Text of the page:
I really hate going to nature parks. They’re just so boring. I absolutely love nature and the outdoors. My dream day is me, out in the middle of nowhere on a beautiful spring day hundreds of miles away from civilization with no cell phone, GPS, light or noise pollution, sound of airplanes, buses, trains, cars, or blaring sirens. To gaze up at the clear night sky where the only music that plays in my ear is the sound of the wildlife howling into the darkness that surrounds it. To me, that’s planet Earth at her finest. But so-called “nature parks” are, as I describe them, artificially natural. They have the appearance of being natural and “preserved,” but once you get a closer look you see that things aren’t as they appear.
I went to this place here in Gainesville called Devil’s Millhopper. It’s a giant sinkhole that (according to science) is thousands of years old. Essentially, it’s a giant hole in the middle of some woods that has hundreds of tiny streams that constantly flow to the bottom of the sinkhole and the water sinks deep below ground. It’s amazingly peaceful with the steady sound of water falling 129 ft. to the bottom, gently flowing over rocks and cliffs. It’s like a mini-rainforest inside the hole. It rarely dries up. Even during dry summers it remains full of lush plant life.
So Devil’s Millhopper is great. But going there is quite irritating for me. They have stairs that descend to the bottom of the pit, fences to keep you from falling, trails to keep you from getting lost, and boundaries to keep you from getting hurt. Yawn. As I was taking the long descent down the stairs to the bottom of the sinkhole, I looked to my left and saw what appeared to be a much more interesting way to go. It had giant, moss-covered rocks and risky looking slopes. It didn’t look like anything a good pair of boots and an adventurous heart couldn’t easily tackle with a little sweat and hard work. It seemed like that was how I was meant to experience this wonderful place. Not the safe, boring set of stairs that carried me safely to the bottom. After that I took the “nature trail” that looped around the top rim of the sinkhole. It was a carved out dirt trail with a fence on the side closest to the edge of the sinkhole. Many times I was tempted to hop the fence and take the more adventurous route. That is, until the signs next to the trails would talk me out of it. Also, to the left was woods that looked quite enticing too.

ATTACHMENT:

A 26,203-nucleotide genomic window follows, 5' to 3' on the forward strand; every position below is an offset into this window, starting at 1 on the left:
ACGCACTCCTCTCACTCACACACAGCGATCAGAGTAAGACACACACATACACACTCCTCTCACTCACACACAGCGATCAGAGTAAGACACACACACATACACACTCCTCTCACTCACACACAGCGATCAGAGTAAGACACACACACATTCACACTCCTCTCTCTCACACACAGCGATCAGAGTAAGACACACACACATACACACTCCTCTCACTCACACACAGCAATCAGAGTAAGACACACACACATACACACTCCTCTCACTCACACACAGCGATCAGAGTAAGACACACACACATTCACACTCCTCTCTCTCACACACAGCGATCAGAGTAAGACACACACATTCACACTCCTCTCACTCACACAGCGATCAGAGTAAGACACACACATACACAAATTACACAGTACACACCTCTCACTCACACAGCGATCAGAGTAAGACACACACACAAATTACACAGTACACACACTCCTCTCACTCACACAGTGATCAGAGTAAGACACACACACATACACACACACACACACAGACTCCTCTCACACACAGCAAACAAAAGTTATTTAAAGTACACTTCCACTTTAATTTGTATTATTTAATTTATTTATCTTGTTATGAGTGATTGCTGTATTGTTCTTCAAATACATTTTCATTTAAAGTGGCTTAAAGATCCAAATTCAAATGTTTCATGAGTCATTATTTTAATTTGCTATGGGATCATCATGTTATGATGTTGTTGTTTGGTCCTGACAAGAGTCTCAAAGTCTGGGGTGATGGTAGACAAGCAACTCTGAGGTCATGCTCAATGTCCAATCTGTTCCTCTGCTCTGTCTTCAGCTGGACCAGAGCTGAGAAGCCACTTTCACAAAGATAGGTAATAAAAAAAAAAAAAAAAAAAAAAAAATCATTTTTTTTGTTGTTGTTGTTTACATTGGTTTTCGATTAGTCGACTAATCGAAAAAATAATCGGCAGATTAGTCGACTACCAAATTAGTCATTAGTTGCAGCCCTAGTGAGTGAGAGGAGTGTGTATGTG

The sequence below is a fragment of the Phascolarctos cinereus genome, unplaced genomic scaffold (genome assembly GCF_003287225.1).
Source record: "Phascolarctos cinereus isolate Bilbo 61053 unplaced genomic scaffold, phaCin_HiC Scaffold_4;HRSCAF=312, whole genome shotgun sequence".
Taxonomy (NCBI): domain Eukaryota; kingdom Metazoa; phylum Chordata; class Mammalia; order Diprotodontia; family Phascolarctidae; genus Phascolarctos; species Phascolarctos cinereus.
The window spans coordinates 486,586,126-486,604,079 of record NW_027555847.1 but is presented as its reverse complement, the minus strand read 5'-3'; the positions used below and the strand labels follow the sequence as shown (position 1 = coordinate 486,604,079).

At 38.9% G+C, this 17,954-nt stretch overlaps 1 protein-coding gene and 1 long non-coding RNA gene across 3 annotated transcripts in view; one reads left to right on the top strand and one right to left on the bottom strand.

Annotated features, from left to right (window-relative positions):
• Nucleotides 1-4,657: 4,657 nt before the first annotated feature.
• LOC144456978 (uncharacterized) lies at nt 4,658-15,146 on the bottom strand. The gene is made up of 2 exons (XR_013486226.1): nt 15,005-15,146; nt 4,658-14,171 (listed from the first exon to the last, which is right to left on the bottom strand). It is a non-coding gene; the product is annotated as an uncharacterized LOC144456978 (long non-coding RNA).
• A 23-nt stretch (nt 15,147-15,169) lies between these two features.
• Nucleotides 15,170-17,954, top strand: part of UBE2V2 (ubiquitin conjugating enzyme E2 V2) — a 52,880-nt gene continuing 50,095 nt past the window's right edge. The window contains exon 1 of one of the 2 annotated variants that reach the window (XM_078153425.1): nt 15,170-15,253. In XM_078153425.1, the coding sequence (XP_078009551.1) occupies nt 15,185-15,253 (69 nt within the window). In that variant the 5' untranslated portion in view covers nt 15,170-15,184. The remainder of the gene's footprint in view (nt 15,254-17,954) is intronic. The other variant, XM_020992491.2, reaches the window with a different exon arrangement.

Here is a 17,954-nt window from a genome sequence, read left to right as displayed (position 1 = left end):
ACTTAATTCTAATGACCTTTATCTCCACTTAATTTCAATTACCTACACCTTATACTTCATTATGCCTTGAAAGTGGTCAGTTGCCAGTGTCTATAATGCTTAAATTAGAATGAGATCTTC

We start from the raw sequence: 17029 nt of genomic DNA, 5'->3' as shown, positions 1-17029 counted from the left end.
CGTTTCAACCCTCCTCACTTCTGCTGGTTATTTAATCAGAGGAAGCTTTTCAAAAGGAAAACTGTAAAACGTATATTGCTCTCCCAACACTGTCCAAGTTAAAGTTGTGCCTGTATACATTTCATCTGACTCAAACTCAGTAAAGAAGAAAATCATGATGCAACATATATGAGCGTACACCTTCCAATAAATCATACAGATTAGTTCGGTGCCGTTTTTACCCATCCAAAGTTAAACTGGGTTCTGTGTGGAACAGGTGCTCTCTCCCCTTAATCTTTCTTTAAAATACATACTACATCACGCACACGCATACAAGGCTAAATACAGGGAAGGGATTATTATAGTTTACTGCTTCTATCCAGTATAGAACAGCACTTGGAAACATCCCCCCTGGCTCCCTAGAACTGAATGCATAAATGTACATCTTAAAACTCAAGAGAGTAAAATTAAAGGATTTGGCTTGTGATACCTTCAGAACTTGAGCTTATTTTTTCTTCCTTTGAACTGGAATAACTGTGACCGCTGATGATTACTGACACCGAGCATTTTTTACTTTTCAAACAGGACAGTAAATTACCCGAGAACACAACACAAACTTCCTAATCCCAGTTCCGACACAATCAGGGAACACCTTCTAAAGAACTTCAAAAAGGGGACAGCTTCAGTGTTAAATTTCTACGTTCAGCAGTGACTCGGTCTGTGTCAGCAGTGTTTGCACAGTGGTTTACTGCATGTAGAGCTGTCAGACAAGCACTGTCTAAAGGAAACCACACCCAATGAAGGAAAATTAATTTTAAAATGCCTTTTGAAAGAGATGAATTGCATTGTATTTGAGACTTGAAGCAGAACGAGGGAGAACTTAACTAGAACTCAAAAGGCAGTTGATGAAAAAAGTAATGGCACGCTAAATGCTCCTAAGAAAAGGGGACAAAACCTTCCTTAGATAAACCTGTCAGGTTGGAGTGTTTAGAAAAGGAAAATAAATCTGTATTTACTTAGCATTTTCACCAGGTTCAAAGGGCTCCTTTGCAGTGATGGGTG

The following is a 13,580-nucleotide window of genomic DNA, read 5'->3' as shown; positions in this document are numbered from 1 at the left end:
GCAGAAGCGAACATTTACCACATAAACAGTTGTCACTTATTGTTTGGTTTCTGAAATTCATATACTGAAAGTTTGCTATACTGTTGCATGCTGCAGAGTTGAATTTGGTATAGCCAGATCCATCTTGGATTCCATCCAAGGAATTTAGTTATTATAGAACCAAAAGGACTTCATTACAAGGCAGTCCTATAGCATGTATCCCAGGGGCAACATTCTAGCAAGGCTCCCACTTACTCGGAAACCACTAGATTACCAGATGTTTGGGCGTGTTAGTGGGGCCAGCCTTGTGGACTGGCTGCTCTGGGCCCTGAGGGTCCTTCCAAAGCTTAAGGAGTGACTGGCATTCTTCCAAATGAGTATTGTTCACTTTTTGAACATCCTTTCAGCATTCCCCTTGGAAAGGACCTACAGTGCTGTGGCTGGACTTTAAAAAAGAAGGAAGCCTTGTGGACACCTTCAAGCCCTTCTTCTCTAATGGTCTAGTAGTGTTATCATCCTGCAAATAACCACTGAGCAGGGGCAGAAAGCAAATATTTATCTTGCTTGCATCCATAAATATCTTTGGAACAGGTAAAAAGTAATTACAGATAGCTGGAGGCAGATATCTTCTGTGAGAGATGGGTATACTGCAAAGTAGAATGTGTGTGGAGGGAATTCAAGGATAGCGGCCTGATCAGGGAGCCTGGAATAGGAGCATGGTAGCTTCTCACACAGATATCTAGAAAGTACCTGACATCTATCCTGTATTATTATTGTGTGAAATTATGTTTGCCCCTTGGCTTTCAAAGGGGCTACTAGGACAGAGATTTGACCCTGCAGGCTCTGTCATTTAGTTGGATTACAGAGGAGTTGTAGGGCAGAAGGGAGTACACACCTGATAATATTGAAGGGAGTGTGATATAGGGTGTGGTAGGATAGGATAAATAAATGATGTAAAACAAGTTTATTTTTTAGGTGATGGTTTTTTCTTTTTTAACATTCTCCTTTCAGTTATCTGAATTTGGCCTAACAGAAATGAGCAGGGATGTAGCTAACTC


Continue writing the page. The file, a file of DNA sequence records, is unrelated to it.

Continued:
I kept repeating to myself, “I hate nature parks!” I noticed that all you can really do in a nature park is see nature, you can’t really experience nature in them. Yes, you can smell and hear it around you, but what about the dangerous side of the natural world? What about the risk? The only laws and boundaries in nature are gravity and time. All the rest is left up for experience and chance. You see, nature parks take out all the real beauty and uniqueness of nature. There are stairs instead of an adventurous descent down a rocky slope. Carved trails instead of the exploration of the unknown. Gates and boundaries instead of mystery and discovery. Rules for safety instead of danger and risk. It’s all together artificial and not living up to its fullest.
This reminds me of the Body of Christ, the Church. When she is free to move and function freely, the adventure can be quite risky and even dangerous. There are no fences, boundaries, rules, or carved trails. It’s all about discovery and adventure. It has a mark of “what’s going to happen next?” mentality. It requires a pair of boots and a willingness to take the more dangerous route instead of stairs. We all have an exploring side of us, especially if we’re Christians. Jesus and His second half, the Body, are the definition and fulfillment of adventure and exploration. But we’ve gotta be willing to take that leap over the fence of safety, passed that boundary of “protection,” and dare to explore the unexplored. See the unseen. Taste the untasted. So come to Him and explore the riches of His land, the land of Canaan.